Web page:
Lynx guard Kayla McBride called the change “a breath of fresh air.” Minnesota forward Napheesa Collier noted that with viewership increasing across women’s basketball, it was imperative to make the adjustment to protect player privacy.

“All these players in these spaces are becoming so popular that it really is about (safety) as much as it’s about recovery,” she said.

Even before Engelbert’s announcement, franchises around the league recognized the importance of increasing security. According to a person with knowledge of the Chicago Sky’s plans, after not traveling with security last season, the franchise will travel with security this season. Every WNBA team will travel with security personnel on its commercial flights, for as long as they remain the standard.

There has also been additional security around the Sky at practices, which take place at a public facility in suburban Chicago. Sachs Recreation Center wrote in an email, obtained by The Athletic, to its community members that beginning April 29, two police officers would be onsite during all Sky practices for the remainder of the season. Their presence is new this year and the change appears likely to have been driven by the Sky’s desire to bolster its player safety.

Fever general manager Lin Dunn said Indiana was taking similar precautions to ensure every member of her franchise would be safe when flying commercial. In addition to having a full security team at home games, the Fever will be traveling with multiple full-time security members, employed by Pacers Sports and Entertainment, on all road trips, the team spokesperson added. Multiple members of their security team will also be present at ancillary team events, like they were at Indiana’s promotional photo shoot in downtown Indianapolis last week.

Those changes are reflective of a new era in the WNBA. Breanna Stewart, the No. 1 pick in 2016, recalled taking photos and signing autographs at airports without a security detail present during her rookie season.

The travel adjustments demonstrate a commitment to improving player experiences. New facilities provide another significant boost. By season’s end, the Storm and Mercury will have opened new spaces. The Storm debuted their 50,000-square foot performance center in April, equipped with state-of-the-art strength and conditioning equipment, a health and wellness suite, and an aquatics room — all of it designed and engineered by a group that was 85 percent women and people of color. The Mercury’s will be part of one of the largest developments for a professional sports organization in the country, according to the franchise. It is expected to open by the time they host the mid-July All-Star Game.

It should come as no surprise, then, that both added stars: Seattle signed 2016 league MVP Nneka Ogwumike and four-time first-team All-WNBA guard Skylar Diggins-Smith, while Phoenix bolstered its roster with 2021 Finals MVP Kahleah Copper and All-WNBA defensive team guard Natasha Cloud.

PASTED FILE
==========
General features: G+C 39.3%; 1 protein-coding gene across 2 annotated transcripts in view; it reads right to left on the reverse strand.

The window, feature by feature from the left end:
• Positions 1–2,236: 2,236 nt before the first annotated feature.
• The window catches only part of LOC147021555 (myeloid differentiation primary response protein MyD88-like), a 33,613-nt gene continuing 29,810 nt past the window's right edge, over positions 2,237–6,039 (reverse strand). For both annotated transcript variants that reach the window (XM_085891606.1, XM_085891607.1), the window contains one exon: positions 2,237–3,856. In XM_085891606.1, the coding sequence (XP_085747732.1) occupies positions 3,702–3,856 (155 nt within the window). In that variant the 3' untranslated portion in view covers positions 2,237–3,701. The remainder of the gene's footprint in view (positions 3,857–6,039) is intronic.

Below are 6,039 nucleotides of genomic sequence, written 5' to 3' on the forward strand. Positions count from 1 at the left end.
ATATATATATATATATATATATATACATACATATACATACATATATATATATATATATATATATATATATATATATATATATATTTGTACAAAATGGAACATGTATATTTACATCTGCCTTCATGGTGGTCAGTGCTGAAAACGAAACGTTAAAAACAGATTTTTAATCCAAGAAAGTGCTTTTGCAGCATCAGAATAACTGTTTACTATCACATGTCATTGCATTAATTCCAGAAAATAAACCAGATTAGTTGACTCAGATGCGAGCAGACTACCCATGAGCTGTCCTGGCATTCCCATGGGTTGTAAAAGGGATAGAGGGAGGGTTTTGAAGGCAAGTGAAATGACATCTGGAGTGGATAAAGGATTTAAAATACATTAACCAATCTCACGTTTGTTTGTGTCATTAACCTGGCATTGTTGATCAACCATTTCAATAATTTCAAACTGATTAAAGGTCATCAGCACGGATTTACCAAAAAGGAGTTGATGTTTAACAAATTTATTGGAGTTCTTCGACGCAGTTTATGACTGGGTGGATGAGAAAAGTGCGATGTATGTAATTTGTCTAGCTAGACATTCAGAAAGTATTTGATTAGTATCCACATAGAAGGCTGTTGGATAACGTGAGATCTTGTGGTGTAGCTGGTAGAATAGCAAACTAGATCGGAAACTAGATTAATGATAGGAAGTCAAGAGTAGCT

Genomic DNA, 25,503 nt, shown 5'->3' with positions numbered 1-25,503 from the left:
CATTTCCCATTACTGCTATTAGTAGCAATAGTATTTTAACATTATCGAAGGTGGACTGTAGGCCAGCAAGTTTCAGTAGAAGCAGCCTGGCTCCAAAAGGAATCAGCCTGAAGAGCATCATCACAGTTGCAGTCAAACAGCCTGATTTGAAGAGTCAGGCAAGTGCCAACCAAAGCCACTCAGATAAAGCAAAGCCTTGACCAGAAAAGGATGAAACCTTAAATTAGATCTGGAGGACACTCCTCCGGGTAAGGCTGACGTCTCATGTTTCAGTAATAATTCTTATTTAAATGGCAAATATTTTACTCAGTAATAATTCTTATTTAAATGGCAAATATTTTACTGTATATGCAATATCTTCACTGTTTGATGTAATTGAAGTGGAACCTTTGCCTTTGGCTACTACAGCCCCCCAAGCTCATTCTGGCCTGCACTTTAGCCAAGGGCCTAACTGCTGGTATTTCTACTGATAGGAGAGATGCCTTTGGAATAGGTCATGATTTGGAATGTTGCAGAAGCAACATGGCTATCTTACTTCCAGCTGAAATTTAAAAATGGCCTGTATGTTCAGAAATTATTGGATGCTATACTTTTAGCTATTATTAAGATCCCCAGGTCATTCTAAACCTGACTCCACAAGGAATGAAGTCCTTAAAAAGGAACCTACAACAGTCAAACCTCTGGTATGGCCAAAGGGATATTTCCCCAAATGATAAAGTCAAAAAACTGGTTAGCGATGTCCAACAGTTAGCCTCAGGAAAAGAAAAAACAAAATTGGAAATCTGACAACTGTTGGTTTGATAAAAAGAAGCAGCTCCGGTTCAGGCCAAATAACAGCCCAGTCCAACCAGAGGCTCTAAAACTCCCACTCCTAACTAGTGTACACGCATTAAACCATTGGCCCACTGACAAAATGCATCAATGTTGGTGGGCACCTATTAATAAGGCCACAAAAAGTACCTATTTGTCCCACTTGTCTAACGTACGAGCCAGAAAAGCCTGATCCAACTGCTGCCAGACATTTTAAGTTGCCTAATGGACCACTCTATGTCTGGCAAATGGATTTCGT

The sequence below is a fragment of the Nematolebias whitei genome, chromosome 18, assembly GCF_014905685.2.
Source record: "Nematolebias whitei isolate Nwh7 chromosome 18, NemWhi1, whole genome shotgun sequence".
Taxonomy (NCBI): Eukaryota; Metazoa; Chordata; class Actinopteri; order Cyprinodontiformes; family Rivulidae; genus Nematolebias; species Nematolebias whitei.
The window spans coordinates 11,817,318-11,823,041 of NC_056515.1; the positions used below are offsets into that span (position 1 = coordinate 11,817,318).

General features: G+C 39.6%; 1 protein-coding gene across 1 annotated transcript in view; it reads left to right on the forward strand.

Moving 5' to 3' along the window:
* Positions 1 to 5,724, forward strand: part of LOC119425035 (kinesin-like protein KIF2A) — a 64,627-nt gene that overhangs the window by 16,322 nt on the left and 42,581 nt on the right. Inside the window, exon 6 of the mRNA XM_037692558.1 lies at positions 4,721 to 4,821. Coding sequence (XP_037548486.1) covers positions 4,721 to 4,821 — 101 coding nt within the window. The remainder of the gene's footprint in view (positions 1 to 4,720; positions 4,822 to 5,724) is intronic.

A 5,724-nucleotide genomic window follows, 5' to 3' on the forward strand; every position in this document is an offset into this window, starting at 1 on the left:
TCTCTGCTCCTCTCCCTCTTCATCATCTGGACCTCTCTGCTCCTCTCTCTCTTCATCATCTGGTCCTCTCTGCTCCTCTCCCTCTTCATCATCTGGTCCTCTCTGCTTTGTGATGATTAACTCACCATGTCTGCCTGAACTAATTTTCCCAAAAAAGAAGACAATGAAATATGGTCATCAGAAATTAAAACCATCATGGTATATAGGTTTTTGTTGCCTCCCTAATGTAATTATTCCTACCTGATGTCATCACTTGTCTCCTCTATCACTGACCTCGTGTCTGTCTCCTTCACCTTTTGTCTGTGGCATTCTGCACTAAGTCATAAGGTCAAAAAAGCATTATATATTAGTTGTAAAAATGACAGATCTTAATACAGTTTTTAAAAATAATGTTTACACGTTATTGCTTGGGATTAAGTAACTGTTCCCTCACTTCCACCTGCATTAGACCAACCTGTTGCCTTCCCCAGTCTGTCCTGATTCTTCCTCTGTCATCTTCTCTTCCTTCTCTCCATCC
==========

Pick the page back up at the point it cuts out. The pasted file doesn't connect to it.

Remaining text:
Having already become the first franchise to win consecutive titles in 21 years, the Las Vegas Aces will look to win a third straight this summer. Expect a standout season from their star, A’ja Wilson, who Nike announced on Saturday would be getting her own signature sneaker and clothing collection in 2025. Wilson is one of just over a dozen WNBA players ever to have a signature shoe and the first Black WNBA player to get a signature shoe since 2010.

All told, as Engelbert prepares to give the Aces their rings Tuesday night, she is glowing when thinking about the state of the WNBA. With league revenue having reportedly doubled since 2019, she said they have “huge investment” coming in through corporate and media partnerships. (The league’s existing media rights deal with ESPN ends after the 2025 season, and a new CBA could come into effect in 2026.) At April’s Draft, which was held in front of fans for the first time in eight years, feeling the positive momentum Engelbert said the WNBA was “ready for what’s next.”

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Expansion into new markets is part of what’s to come. A 13th franchise will begin play in the Bay Area in 2025, while a 14th team is reportedly set to launch in Toronto in 2026.

“We are witnessing a transformational moment in sports,” Engelbert said, “that we may not experience for generations.”

Bird, too, feels the added buzz. She said the sport has crossed a cultural cachet line. For that reason, it might not take Bird, 43, another seven years to become a semi-crotchety pundit. She might be able to tell stories about the old days before she even knows it.

(Photo of Caitlin Clark, Aliyah Boston and Temi Fagbenle: Gregory Shamus / Getty Images)